Posted 30 September 2019
A team of Harper Adams University engineering students have completed work on a crop sprayer of the future for Syngenta UK. At every step of the process, the team was working with Harper graduates; James Thomas, Syngenta’s Head of New Farming Technologies and Senior Agricultural Engineering Lecturer Kit Franklin.
The four students, Sam Crouch, Matt Deane, James Vining and Richard Davies, were quick to laud Harper’s industry connections and how helpful they were in completing the project. Sam, James and Richard are all studying MEng Agricultural Engineering; the same course as their client, James Thomas, graduated from in 2013.
MSc Engineering Business management student and BEng Agricultural Engineering graduate Matthew, 24, said: “Doing the integrated MEng course has been challenging, but also very rewarding. For our fifth and final year, we’ve been working on a group project for Syngenta, which has brought all of our previous years of study and skills together.”
The multiple chemical, variable rate injection spray system the team have been working on is a response to an increase in the need to ensure products are applied in a more accurate and effective way, to maximise their efficacy. The system will still use Plant Protection Products but will deploy them more accurately and efficiently; targeting individual crops exactly where they’re needed.
James, 23, elaborated: “We have been managing quite a substantial budget to buy parts for the system we designed. It was the most commercially applicable experience we’ve had as engineers in our whole time at Harper Adams. We had to design it, refine it, present it, then order it and then present it again.”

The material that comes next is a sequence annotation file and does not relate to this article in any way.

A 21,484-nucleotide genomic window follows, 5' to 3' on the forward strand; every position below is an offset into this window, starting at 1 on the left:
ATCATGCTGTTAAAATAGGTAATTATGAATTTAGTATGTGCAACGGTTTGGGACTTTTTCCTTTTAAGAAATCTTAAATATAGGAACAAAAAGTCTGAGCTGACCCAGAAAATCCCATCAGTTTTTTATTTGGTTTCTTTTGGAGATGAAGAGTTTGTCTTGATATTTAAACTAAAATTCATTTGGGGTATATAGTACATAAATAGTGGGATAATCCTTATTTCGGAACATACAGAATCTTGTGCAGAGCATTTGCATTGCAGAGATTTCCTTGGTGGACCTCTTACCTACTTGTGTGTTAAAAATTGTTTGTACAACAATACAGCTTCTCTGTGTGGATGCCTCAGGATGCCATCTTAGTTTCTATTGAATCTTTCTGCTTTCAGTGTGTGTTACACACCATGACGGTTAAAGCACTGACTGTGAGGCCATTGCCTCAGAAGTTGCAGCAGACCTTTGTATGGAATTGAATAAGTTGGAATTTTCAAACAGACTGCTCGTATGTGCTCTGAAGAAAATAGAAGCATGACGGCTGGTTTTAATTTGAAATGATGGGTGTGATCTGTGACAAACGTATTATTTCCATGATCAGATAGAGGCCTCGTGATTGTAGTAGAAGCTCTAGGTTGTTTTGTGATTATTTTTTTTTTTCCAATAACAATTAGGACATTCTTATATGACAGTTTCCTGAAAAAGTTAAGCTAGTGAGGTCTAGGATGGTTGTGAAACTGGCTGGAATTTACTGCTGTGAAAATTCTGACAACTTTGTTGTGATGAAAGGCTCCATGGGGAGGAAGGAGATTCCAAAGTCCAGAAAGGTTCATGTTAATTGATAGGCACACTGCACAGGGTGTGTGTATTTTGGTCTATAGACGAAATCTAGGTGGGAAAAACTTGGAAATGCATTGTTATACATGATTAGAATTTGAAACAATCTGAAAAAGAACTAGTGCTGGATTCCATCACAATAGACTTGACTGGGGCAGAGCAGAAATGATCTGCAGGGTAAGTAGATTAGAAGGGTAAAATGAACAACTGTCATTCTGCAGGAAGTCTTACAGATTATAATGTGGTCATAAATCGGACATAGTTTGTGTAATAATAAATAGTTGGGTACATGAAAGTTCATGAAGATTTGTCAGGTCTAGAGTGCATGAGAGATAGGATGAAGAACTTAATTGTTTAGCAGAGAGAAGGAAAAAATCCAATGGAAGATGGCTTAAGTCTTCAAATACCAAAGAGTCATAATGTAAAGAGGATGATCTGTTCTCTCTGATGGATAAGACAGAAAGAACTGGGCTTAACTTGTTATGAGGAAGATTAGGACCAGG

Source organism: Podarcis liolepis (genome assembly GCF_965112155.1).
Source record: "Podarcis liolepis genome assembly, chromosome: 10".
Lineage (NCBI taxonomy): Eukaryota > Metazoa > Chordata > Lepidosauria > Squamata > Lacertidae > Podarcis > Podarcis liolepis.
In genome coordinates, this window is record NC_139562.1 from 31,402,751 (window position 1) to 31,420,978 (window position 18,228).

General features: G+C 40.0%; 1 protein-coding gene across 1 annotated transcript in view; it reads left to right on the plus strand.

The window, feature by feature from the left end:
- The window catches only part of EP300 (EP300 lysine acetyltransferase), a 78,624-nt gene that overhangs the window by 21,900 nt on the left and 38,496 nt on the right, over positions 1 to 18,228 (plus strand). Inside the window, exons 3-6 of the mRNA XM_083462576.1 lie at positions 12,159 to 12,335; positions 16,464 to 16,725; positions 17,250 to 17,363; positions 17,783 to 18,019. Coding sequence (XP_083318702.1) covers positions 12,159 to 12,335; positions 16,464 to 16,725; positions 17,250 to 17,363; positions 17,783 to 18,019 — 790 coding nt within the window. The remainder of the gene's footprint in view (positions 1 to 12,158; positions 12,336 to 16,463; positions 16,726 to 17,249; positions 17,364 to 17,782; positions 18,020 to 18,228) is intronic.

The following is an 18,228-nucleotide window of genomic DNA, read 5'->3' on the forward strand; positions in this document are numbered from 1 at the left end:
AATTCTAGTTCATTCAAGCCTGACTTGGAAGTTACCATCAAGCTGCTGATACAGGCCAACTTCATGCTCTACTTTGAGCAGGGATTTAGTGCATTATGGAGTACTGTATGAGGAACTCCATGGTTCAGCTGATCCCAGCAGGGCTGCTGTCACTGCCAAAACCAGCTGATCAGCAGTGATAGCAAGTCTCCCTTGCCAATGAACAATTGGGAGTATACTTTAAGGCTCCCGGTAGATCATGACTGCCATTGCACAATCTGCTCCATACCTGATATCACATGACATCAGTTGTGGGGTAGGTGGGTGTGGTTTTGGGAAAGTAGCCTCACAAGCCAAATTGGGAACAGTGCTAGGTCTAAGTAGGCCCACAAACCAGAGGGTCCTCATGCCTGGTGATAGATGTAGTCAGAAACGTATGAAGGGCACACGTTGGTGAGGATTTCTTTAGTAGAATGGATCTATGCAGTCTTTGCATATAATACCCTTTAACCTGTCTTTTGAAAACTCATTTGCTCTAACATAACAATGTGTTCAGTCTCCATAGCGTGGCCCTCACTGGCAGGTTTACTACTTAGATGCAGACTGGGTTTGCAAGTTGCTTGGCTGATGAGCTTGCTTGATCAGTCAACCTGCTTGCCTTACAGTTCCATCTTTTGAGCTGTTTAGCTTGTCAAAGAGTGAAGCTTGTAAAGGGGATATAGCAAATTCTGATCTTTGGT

Richard, 23, said: “Going through the whole process and working with external companies to subcontract some of the work was definitely one of our most valuable learning experiences from our degree. It felt like a project you’d be given in an industry job.”
On how the team performed, and the experience of working with Harper students as a Harper graduate, James said: “Not only did the team come up with a solution that is both feasible and potentially commercially viable but they also showed great practical problem solving and communications skills which are a real must for this industry. They were keen to get stuck in with all aspects of the project which, impressively, came in under budget.”
Sam, 23, talked about how the team divided the tasks to bring the project to completion: “There were a lot of specialisms within the job so we broke it up so one of us worked with the simulations, one of us worked on the electrics and the other two guys worked on ordering parts and fitting on the mechanical side of things.”
As the look towards graduation, Matthew added: “There’s a lots of expertise at Harper; the connections that Harper are a great help.
“Everywhere you go, you’ll find someone that’s studied agricultural engineering at Harper. You’ll always be meeting Harper graduates.”
Senior Agricultural Engineering Lecturer, Kit Franklin said: “It’s really important to Harper Adams to have the support from our industry partners. The opportunity for our students to work with these connections are what make our courses so valuable and our engineers truly industry ready upon graduation.”